Racette, who received 170 initial rejections when she was starting out, recently became the first Indigenous woman to close a Series A round of funding. Having secured $8.4 million of investment for Virtual Gurus, she offered this message: “For entrepreneurs, especially future Indigenous entrepreneurs, I would say be bold and be you…Don’t be afraid to just be who you are…Be out there and don’t worry about what anybody else says.”

Ecosystem Panel
Pictured from left to right, dr. linda manyguns, Magnolia Perron, Marcela Mandeville, and Ashley Richard.

The second panel, “Advancing Indigenous women’s entrepreneurship as an ecosystem,” was moderated by dr. linda manyguns, associate vice-president of indigenization and decolonization at MRU and included the lead of WEKH Indigenous Ashley Richard; Magnolia Perron the lead of the Indigenous women entrepreneurship strategy at NACCA; and the CEO of AWE, Marcela Mandeville.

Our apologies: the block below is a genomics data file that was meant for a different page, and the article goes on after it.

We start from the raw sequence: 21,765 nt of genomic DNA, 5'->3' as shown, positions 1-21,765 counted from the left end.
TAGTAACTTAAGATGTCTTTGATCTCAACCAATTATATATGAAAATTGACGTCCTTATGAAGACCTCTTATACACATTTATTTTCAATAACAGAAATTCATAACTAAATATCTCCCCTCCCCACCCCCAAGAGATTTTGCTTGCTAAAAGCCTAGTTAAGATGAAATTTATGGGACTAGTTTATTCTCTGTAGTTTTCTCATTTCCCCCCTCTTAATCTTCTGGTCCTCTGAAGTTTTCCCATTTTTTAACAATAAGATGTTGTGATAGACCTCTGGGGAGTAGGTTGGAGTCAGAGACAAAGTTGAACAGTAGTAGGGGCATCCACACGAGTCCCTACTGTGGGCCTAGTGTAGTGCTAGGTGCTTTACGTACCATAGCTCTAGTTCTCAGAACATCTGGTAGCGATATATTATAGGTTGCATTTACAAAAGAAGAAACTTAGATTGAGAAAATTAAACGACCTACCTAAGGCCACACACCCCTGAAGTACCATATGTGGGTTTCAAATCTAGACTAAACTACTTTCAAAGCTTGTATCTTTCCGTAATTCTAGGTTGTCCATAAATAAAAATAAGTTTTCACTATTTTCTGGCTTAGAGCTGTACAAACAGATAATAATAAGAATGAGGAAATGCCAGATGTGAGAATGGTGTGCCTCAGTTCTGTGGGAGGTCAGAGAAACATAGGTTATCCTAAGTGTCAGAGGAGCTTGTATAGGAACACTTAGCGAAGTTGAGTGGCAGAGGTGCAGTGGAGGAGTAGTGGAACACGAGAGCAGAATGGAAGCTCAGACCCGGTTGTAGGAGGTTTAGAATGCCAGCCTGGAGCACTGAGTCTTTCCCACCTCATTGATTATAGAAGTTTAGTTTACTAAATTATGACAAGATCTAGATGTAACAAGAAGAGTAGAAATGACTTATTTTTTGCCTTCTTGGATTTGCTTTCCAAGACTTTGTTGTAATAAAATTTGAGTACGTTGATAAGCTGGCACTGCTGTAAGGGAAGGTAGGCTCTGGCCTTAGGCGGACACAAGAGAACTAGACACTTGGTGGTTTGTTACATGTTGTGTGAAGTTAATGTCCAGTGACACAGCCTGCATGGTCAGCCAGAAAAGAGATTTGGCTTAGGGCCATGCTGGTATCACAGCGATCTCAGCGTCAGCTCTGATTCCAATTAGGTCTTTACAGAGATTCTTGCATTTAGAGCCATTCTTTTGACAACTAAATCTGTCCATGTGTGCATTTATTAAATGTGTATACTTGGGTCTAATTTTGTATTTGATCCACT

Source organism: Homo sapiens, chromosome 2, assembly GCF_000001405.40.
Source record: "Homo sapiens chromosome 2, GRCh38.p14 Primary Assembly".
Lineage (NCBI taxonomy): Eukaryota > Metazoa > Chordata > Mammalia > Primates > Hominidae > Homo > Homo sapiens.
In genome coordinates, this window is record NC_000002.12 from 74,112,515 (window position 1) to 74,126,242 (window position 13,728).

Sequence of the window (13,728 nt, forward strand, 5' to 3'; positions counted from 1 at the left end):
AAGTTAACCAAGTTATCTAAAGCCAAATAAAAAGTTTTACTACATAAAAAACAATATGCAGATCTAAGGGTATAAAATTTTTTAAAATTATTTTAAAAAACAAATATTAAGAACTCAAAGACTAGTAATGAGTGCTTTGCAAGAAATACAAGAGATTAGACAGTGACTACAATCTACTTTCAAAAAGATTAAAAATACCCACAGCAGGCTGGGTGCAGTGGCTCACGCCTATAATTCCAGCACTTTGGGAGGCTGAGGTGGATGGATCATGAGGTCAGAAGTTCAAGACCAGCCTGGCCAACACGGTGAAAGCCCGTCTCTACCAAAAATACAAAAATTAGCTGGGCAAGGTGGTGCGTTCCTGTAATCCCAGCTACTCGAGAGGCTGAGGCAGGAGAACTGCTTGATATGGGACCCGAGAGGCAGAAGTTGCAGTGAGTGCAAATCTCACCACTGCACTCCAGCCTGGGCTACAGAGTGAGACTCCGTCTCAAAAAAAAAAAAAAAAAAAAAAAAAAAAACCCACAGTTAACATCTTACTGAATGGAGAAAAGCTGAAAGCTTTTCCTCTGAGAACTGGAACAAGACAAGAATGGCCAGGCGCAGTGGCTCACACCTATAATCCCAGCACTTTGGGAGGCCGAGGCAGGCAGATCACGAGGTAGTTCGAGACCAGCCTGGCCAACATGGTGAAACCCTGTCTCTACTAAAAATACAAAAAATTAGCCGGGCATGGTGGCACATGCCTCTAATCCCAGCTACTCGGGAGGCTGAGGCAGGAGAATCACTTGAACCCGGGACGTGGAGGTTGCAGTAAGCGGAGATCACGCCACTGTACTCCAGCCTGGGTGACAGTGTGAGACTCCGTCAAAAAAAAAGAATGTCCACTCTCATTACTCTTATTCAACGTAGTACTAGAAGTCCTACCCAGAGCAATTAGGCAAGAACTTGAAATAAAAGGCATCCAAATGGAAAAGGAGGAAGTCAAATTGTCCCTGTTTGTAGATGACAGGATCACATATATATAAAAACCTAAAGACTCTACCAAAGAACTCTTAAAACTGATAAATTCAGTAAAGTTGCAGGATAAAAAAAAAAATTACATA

The day ended on a celebratory note with a donation by Cenovus Energy of $20,000 to the bursary.

Cenovus Energy Donation
Pictured from left to right, Dr. Elizabeth Evans, Andrea Louise and Jessica Yarnell from Cenovus, Alexis Berezan, and Shannon Pestun

Andrea Louise, the Advisor of Indigenous Inclusion from Cenovus Energy Inc, noted the importance of these funds. “Donating to Indigenous women entrepreneurs to help ensure their success is an incredible cause. We must recognize our responsibility as a society to support reconciliation with Indigenous peoples. One of the most important ways we can do that is through economic inclusion. The connection between economic self-sustainability and entrepreneurship is undeniable.”

Fish bannock tacos
Indigenous inspired menu featuring fish bannock tacos

Participants got to mingle and sample Indigenous-inspired appetizers and purchase goods from five local Indigenous vendors which included: Buffalo Stone Woman’s tours, owned by Heather Black; Maskwa Backcountry Foods, founded by Erin Creegan-Dougherty; Native Diva Creations, by designer Melrene Saloy; Use Less Co, operated by Métis entrepreneurs Corinne Derman and Brianna Poulsen; and Loretta’s Wellness Circle, created by Loretta Tuttau.